Trump Administration Targets Endangered Species Act

Featured image: critically endangered red wolves. Trump’s unprecedented rollback could doom hundreds of animals and plants to extinction.

     by Center for Biological Diversity

WASHINGTON— In a massive attack on imperiled wildlife, the Trump administration announced a series of rollbacks today to the regulations implementing key provisions of the Endangered Species Act.

The three proposed rules from the U.S. Fish and Wildlife Service and National Marine Fisheries Service would severely weaken protections for hundreds of endangered animals and plants across the country. They would also ensure that hundreds of imperiled species awaiting protection — like the monarch butterfly and the American wolverine — either never get safeguards or face additional, extinction-threatening delays.

One set of regulatory changes would weaken the consultation process designed to prevent harm to endangered animals and their habitats from federal agency activities.  A second set of changes would curtail the designation of critical habitat and weaken the listing process for imperiled species. A third regulation would gut nearly all protections for wildlife newly designated as “threatened” under the Act.

The proposals are part of a broader effort by Interior Secretary Ryan Zinke to undercut protections for wildlife and public lands.

“These proposals would slam a wrecking ball into the most crucial protections for our most endangered wildlife,” said Brett Hartl, government affairs director at the Center for Biological Diversity. “If these regulations had been in place in the 1970s, the bald eagle and the gray whale would be extinct today. If they’re finalized now, Zinke will go down in history as the extinction secretary.”

Under the proposal relating to federal consultations, impacts to critical habitat will be ignored unless they impact the entirety of an animal’s habitat — ignoring the fact that “death by a thousand cuts” is the most common way wildlife declines toward extinction.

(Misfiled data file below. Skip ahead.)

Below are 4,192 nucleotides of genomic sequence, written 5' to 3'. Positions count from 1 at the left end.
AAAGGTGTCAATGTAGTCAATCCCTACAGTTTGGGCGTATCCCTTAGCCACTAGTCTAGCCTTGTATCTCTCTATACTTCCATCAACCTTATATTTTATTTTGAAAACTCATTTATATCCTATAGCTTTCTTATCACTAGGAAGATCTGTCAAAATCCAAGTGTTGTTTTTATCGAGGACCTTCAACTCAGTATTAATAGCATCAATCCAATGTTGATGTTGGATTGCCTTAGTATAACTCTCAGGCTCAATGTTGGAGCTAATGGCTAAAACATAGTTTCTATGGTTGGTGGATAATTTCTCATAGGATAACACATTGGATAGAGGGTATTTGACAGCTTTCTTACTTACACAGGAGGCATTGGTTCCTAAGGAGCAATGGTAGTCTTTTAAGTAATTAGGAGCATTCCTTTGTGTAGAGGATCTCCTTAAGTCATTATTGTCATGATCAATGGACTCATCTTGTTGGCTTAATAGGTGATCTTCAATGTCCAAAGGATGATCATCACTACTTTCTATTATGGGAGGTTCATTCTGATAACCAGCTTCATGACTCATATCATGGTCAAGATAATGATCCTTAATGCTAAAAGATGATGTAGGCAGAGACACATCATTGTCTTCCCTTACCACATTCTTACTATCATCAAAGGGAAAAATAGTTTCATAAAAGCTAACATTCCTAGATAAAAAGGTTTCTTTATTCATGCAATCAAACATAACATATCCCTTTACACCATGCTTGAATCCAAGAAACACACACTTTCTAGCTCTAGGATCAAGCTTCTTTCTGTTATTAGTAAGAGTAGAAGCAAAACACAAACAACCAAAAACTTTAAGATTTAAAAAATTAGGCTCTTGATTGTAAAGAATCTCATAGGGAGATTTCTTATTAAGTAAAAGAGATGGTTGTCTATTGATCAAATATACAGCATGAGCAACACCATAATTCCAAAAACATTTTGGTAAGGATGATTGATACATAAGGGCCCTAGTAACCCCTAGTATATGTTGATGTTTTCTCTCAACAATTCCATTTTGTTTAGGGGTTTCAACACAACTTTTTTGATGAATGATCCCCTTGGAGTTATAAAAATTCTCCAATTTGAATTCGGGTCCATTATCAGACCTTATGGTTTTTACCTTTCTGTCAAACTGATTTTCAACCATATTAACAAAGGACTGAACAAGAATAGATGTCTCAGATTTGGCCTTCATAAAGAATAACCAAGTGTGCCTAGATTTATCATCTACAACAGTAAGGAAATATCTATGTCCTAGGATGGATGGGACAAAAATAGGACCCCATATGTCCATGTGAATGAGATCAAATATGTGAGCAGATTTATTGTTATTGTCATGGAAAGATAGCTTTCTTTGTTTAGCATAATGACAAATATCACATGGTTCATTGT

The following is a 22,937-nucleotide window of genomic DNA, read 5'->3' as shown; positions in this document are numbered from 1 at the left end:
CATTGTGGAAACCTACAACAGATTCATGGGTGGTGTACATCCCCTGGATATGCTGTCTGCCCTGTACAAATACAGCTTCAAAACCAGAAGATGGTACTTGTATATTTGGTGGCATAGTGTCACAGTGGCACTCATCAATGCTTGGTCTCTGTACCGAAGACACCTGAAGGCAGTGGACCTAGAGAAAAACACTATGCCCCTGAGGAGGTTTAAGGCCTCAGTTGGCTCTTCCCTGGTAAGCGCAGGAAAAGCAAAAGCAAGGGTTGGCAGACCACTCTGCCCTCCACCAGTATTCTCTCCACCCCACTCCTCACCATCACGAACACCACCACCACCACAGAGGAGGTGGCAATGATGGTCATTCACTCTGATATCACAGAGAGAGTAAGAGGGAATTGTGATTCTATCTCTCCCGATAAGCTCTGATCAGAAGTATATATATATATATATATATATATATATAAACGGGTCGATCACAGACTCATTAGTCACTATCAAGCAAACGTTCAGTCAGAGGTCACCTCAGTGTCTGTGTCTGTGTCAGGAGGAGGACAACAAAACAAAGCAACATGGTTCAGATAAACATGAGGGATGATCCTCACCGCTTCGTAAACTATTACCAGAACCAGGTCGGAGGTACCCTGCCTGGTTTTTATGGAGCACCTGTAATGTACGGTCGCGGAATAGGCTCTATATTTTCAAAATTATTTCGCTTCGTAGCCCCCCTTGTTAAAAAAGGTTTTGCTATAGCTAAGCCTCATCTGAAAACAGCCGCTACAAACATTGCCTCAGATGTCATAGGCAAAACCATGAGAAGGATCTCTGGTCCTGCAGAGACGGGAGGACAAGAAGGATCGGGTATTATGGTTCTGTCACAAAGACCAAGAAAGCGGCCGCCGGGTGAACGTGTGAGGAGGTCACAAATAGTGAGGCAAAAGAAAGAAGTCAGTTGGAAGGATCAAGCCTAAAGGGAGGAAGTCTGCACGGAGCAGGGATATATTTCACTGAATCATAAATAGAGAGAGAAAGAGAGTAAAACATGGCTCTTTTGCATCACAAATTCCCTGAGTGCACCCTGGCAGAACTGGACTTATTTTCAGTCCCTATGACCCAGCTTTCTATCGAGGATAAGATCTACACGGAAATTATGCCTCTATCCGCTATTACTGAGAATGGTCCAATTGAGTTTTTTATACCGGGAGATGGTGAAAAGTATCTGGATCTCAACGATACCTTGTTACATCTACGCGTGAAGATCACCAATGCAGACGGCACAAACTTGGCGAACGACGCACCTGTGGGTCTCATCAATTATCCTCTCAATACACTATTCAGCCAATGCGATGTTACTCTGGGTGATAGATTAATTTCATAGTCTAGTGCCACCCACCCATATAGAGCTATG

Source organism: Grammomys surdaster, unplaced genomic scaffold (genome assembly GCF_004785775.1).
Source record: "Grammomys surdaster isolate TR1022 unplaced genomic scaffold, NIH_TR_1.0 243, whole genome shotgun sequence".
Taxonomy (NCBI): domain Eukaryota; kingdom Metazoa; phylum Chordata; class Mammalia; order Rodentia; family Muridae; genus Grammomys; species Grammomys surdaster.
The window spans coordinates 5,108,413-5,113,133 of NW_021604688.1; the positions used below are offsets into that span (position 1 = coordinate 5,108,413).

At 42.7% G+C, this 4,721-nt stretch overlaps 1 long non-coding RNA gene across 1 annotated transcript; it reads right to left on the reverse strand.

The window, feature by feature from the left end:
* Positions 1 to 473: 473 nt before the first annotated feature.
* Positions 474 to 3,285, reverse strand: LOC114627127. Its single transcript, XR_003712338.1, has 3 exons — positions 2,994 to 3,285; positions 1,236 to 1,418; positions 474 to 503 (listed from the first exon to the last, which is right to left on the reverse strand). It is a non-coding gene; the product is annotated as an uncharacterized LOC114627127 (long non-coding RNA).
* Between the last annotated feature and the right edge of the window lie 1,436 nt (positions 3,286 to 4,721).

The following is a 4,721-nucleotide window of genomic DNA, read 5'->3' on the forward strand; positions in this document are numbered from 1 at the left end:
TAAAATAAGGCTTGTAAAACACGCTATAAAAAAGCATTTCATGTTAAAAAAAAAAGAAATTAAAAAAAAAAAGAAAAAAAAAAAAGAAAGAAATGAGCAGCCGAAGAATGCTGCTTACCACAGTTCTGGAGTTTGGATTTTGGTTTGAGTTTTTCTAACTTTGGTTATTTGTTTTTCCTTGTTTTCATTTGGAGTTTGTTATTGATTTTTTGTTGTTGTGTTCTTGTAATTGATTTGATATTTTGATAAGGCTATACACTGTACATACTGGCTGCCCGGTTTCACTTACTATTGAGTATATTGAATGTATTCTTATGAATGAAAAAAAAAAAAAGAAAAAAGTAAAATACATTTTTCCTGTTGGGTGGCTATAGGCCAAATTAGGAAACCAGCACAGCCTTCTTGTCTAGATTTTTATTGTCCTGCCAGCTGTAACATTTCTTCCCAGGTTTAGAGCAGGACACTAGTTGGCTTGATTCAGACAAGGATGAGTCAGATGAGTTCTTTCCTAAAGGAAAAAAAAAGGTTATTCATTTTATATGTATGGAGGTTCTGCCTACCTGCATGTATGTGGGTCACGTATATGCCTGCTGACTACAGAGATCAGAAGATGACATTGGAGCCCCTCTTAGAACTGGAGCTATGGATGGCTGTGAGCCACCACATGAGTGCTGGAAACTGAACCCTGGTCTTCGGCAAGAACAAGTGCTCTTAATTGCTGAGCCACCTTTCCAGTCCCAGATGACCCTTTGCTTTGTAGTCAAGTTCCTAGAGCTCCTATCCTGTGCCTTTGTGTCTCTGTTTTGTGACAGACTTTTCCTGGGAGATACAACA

The proposal will also prohibit designation of critical habitat for species threatened by climate change, even though in many cases these species are also threatened by habitat destruction and other factors. The proposal will also preclude designation of critical habitat for areas where species need to move to avoid climate threats.

“This proposal turns the extinction-prevention tool of the Endangered Species Act into a rubber stamp for powerful corporate interests,” said Hartl. “Allowing the federal government to turn a blind eye to climate change will be a death sentence for polar bears and hundreds of other animals and plants.”

The regulatory proposal addressing listing and critical habitat designations will gut wildlife agencies’ ability to designate critical habitat in unoccupied areas needed for recovery. Even though most endangered species currently occupy small fractions of their historic range, those areas would effectively be precluded from ever helping a species recover.

“Ordinary Americans understand that many species of wildlife have drastically declined in recent years, and that if we are going to save wildlife, we have to let them return to places they used to roam. Denying imperiled wild animals that ability means they have no future,” said Hartl.

Editor’s note: related story at Citing ‘Common Good,’ Nearly 1,500 Scientists Demand Congress Shield Endangered Species Act From GOP Attacks

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